Effects of endogenous anticancer oestrogen metabolite on biological activity

January 13, 2014
The researchers designed an imaginative cover feature illustrating the drug molecule as a synthesis of discrete fragments, flanked by renderings of the target protein, tubulin. In the background is an image of cultured cells expressing recombinant tagged tubulin, labelled with a green fluorescent dye.

A publication on anti-cancer drug candidates designed by University of Bath researchers in the Department of Pharmacy & Pharmacology has been awarded Very Important Paper status by the medicinal chemistry journal ChemMedChem.

The paper entitled "Tetrahydroisoquinolinone-based Steroidomimetic and Chimeric Microtubule Disruptors" describes how the researchers designed the prototype using fragments derived from 2-methoxyoestradiol (an endogenous anticancer oestrogen metabolite) and colchicine (a compound extracted from a crocus) as templates. They then combined these together in new hybrid structures and modified them systematically to explore the effects on biological activity.

The work was carried out as part of the assets of Sterix Ltd – a University spin-out company with Imperial College – and, more recently, in collaboration with a specialist group in the USA.

Sterix Ltd was co-founded by Professor Barry Potter from our Department of Pharmacy & Pharmacology and was acquired by the pharmaceutical company Ipsen in 2004.

The paper appeared in this month's issue of the journal, which includes a special invited cover feature designed by the researchers.

Professor Potter said: "It is highly rewarding to see the creation of this new drug class from our synthetic laboratory and its high level pre-clinical development. It is also encouraging to see the ongoing academic peer recognition of our work.

"This work emphasises the continuing strength of medicinal chemistry at the University and demonstrates again that academic scientists can play a key role in discovering – traditionally a preserve of the pharmaceutical industry."

Professor Potter also started work as an invited member of the ChemMedChem International Advisory Board at the beginning of January.

Explore further: Cancer drug developed at University of Bath begins trials

More information: "Tetrahydroisoquinolinone-Based Steroidomimetic and Chimeric Microtubule Disruptors." Dr. Mathew P. Leese, Dr. Fabrice L. Jourdan, Dr. Meriel R. Major, et al. ChemMedChem. Volume 9, Issue 1, pages 85–108, January 2014. DOI: 10.1002/cmdc.201300261

Related Stories

Cancer drug developed at University of Bath begins trials

November 7, 2013
Trials are beginning for Irosustat, a drug pioneered here at the University, which could prolong the lives of thousands of women with advanced breast cancer.

3D structure opens new avenue for drug discovery

April 2, 2012
(PhysOrg.com) -- An international consortium has determined the structure of an important new drug target in complex with a synthetic molecule designed by our researchers, opening up new avenues for drug discovery.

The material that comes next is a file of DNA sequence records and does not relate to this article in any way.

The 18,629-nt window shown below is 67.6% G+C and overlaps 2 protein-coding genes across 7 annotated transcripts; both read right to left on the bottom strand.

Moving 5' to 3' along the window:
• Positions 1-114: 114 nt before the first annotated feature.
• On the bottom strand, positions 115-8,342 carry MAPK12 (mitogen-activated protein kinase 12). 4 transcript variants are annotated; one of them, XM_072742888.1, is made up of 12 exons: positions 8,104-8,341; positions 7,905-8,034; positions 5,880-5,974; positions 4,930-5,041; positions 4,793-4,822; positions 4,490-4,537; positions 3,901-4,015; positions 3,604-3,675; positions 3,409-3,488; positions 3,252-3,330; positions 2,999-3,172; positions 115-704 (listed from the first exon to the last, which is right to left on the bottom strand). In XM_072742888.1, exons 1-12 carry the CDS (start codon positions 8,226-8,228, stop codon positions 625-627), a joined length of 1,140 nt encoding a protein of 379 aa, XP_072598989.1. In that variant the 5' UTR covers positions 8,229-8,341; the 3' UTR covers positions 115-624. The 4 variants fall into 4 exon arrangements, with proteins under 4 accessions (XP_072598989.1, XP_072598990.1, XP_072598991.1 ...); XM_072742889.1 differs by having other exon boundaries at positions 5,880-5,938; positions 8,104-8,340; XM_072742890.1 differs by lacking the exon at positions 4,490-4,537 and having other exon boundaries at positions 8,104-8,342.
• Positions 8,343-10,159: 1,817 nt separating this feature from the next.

New discovery in quest for better drugs

October 14, 2013
Scientists have combined cutting edge computer modelling with pharmacology and medicinal chemistry to reveal new insights into how the body interacts with novel drug treatments, in research that could lead to the creation ...

Why combination drug treatment ineffective in cancer clinical trials

December 5, 2013
Medical researchers at the University of Alberta have discovered that combination drug therapy didn't work well in clinical trials for cancer patients because one drug was making the other drug ineffective.

Recommended for you

Researchers release first draft of a genome-wide cancer 'dependency map'

July 27, 2017
In one of the largest efforts to build a comprehensive catalog of genetic vulnerabilities in cancer, researchers from the Broad Institute of MIT and Harvard and Dana-Farber Cancer Institute have identified more than 760 genes ...

Cancer-death button gets jammed by gut bacterium

July 27, 2017
Researchers at Michigan Medicine and in China showed that a type of bacterium is associated with the recurrence of colorectal cancer and poor outcomes. They found that Fusobacterium nucleatum in the gut can stop chemotherapy ...

Long-sought mechanism of metastasis is discovered in pancreatic cancer

July 27, 2017
Cells, just like people, have memories. They retain molecular markers that at the beginning of their existence helped guide their development. Cells that become cancerous may be making use of these early memories to power ...

Manmade peptides reduce breast cancer's spread

July 27, 2017
Manmade peptides that directly disrupt the inner workings of a gene known to support cancer's spread significantly reduce metastasis in a mouse model of breast cancer, scientists say.

Blocking the back-door that cancer cells use to escape death by radiotherapy

July 27, 2017
A natural healing mechanism of the body may be reducing the efficiency of radiotherapy in breast cancer patients, according to a new study.

Glowing tumor technology helps surgeons remove hidden cancer cells

July 27, 2017
Surgeons were able to identify and remove a greater number of cancerous nodules from lung cancer patients when combining intraoperative molecular imaging (IMI) - through the use of a contrast agent that makes tumor cells ...

0 comments

Please sign in to add a comment. Registration is free, and takes less than a minute. Read more

Click here to reset your password.
Sign in to get notified via email when new comments are made.